(born Nov. 29, 1898, Belfast, Ire.—died Nov. 22, 1963, Oxford, Oxfordshire, Eng.) Irish-born British scholar and writer. Lewis taught first at Oxford (1925–54) and later at Cambridge (1954–63). An early volume, the critical Allegory of Love (1936) on medieval and Renaissance literature, is often considered his finest scholarly work. He became known in England and the U.S. for several series of BBC radio broadcasts during the war years on the subject of Christianity. Many of his books embrace Christian apologetics; the best known is The Screwtape Letters (1942), a satirical epistolary novel in which an experienced devil instructs his young charge in the art of temptation. Also well known are The Chronicles of Narnia (1950–56), a series of seven children's stories (including The Lion, the Witch, and the Wardrobe, 1950) that have become classics of fantasy; and a science-fiction trilogy, known mostly for its first volume, Out of the Silent Planet (1938).
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Club Sport Marítimo, or just Marítimo (pron. mɐ'ɾitimu, locally [mɐ'ɾitmu]), is a Portuguese sports club best-known for its football team that plays at the Estádio dos Barreiros in Funchal, Madeira Islands.
Their most recent foray into European competition came in 2004-05, when Gustavo Manduca's calm finish gave them a 1-0 lead after the first leg of the UEFA Cup first-round tie against Rangers F.C.. They went out on penalties after a tense second leg, but still maintain a formidable home record against European opposition, drawing with Juventus and beating the heavyweights Leeds United, whilst both clubs were in their heyday. Marítimo have also qualified for the UEFA Cup next season following a 5th placed finish in the BWINLIGA in 2007-08.
Marítimo are now regarded as an important club in Portugal, and are widely known throughout the Portuguese speaking world, in countries such as Brazil, Angola and Mozambique. The club's reserve team, C.S. Marítimo B, compete in the Portuguese Second Division.
The first ever match for Marítimo was a 2-1 win against C.D. Santa Clara, a select team composed of workers of Western Telegraph Company, and soon after began playing teams of sailors from visiting British ships. José Rodrigues Barrinhas, an old-fashioned attacking centre-half, made a name for himself in these games and in matches against the rivals CS Madeira.
The rivalry heightened in the mid-1990s when Jardim proposed a plan to unite Madeira's three main clubs, who at the time were all competing in the top division. Nacional and União both pledged their support for the scheme, in a bid for Madeira to realistically contend with the "Big Three" for the league title, however Marítimo's fans rejected the idea in mass numbers, stamping their superiority on Madeira's footballing scene.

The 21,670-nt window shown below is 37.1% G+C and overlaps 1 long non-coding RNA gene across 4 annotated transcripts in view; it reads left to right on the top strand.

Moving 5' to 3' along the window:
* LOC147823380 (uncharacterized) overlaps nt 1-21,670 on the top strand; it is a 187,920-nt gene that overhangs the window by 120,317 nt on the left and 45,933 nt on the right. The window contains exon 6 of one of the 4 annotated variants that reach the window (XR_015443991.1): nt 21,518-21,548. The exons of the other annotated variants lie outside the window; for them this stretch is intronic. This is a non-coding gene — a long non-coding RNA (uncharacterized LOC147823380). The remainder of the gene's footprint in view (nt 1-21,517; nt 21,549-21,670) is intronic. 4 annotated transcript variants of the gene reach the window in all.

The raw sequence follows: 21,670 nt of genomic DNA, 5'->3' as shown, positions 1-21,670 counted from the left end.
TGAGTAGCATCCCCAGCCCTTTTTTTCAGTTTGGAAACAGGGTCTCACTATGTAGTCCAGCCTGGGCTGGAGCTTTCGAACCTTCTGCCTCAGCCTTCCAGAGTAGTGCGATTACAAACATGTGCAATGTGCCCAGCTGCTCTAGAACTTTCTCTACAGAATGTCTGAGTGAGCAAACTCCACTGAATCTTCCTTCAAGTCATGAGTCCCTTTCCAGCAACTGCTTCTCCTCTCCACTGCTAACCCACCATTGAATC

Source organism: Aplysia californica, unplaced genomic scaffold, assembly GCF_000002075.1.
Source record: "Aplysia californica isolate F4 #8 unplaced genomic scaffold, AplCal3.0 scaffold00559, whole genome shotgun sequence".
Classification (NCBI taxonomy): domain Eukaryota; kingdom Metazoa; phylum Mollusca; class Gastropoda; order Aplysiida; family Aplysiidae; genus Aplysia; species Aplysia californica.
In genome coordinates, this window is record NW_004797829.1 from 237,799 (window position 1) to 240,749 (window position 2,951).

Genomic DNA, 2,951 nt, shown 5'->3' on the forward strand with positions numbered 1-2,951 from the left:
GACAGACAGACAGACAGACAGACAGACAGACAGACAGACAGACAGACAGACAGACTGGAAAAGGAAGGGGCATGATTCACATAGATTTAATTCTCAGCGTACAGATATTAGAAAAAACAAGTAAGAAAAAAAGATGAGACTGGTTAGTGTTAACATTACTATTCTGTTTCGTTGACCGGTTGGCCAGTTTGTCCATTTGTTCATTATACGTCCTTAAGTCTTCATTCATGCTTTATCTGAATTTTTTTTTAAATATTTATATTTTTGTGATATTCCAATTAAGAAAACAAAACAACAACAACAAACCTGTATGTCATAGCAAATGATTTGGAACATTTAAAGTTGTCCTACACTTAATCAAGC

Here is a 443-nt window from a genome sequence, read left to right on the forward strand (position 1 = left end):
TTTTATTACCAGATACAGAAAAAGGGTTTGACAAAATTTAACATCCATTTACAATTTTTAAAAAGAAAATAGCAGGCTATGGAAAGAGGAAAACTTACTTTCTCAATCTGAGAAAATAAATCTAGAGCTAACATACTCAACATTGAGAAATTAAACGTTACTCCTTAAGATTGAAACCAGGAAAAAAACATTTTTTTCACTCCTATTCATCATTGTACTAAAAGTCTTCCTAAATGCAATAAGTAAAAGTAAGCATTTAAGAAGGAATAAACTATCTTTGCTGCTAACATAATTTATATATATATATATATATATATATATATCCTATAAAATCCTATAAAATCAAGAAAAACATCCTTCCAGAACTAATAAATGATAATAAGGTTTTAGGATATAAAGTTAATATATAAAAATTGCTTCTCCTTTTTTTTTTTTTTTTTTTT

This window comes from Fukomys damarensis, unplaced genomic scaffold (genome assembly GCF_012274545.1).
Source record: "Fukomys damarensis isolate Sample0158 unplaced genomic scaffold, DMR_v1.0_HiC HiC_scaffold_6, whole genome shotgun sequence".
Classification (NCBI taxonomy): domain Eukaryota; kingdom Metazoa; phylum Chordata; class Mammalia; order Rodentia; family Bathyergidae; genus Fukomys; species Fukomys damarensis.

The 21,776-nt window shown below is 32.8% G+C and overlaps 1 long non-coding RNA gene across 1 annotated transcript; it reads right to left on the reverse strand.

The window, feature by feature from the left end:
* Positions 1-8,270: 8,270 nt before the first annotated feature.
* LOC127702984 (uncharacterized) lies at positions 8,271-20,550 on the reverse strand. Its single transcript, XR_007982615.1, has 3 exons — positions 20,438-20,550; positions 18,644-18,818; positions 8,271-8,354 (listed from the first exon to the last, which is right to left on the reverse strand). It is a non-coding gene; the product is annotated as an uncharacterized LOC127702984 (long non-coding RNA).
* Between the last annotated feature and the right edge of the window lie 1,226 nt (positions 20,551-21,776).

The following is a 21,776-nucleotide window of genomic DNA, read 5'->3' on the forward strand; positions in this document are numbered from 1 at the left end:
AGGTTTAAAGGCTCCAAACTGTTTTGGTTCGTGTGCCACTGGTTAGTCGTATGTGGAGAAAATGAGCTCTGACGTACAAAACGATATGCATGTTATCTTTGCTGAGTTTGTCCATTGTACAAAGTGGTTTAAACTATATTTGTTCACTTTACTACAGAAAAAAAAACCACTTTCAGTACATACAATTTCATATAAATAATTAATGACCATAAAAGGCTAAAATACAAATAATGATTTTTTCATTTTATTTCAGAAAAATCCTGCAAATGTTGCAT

Marítimo's most famous victory over their rivals came on July 5, 1967, when they romped to a 10-3 win at home against Nacional, a game that is considered to be one of Marítimo's finest moments - Emanuel Freitas scored 4 of the 10 goals.
The club also has a big fans base in Venezuela with sister club Club Sport Marítimo de Venezuela from Caracas, Venezuela, becoming national champions on several occasions. The club was founded in 1959 by Portuguese immigrants living in Caracas, who based their new club on their favourite team from back home in Madeira. Even today, strong ties are kept between both clubs and supporters from either side of the Atlantic ocean.
Closer to home, the club has a proud reputation of being one of the most supported clubs in Portugal after the Big three, and the most popular club on their home island of Madeira, outranking local rivals Nacional and União. The club has over 35,000 registered members (sócios) and two predominant groups of Ultras, the Esquadrão Maritimista and the Ultras Templários, the bigger and more infamous of the two.
There are several famous fans of Marítimo who have publicly declared their support for the team on various occasion, such as the multimillionaire businessman Joe Berardo and Madeira's Regional Governor, the controversial politician João Jardim.
The club was used a political vehicle in the 1970s during Madeira's fight for freedom and autonomy from mainland Portugal. Governor Jardim proclaimed his support of the club in order to gain votes and the backing from the people of Madeira, while the people in-turn supported Marítimo as a symbol of their pride and allegiance to Madeira.
Previously playing at the Campo do Almirante Reis until they moved out in 1957, Marítimo currently play their home games at the Estádio dos Barreiros, the municipality stadium of Funchal. Although uniquely picturesque, the stadium is rapidly ageing despite numerous facelifts over the years and, for the best part of a decade, the club has sought after an alternative site for a new stadium.
In October 2006, it was announced that the club would construct a new state-of-the-art stadium in the Praia Formosa area of West Funchal, named Estádio do Marítimo. However after several delays and a political war over funding and planning, the stadium plans were put on hold indefinitely, adding to a list of set-backs that stretch well over a decade. The fact that archrivals Nacional were allowed to construct a new stand and training facility at their Estádio da Madeira (with government backing) angered Marítimo's fans even more.
A year later, on September 14, 2007, an agreement between the club's directors and the Madeira government (of whom own a 40% share of the club) was reached to use the site of the current Estádio dos Barreiros as the location of a brand new, reconstructed commercial stadium. Initial plans proclaim that the new venue will be operational by 2010, Marítimo's centenary year.
See also: Marítimo managers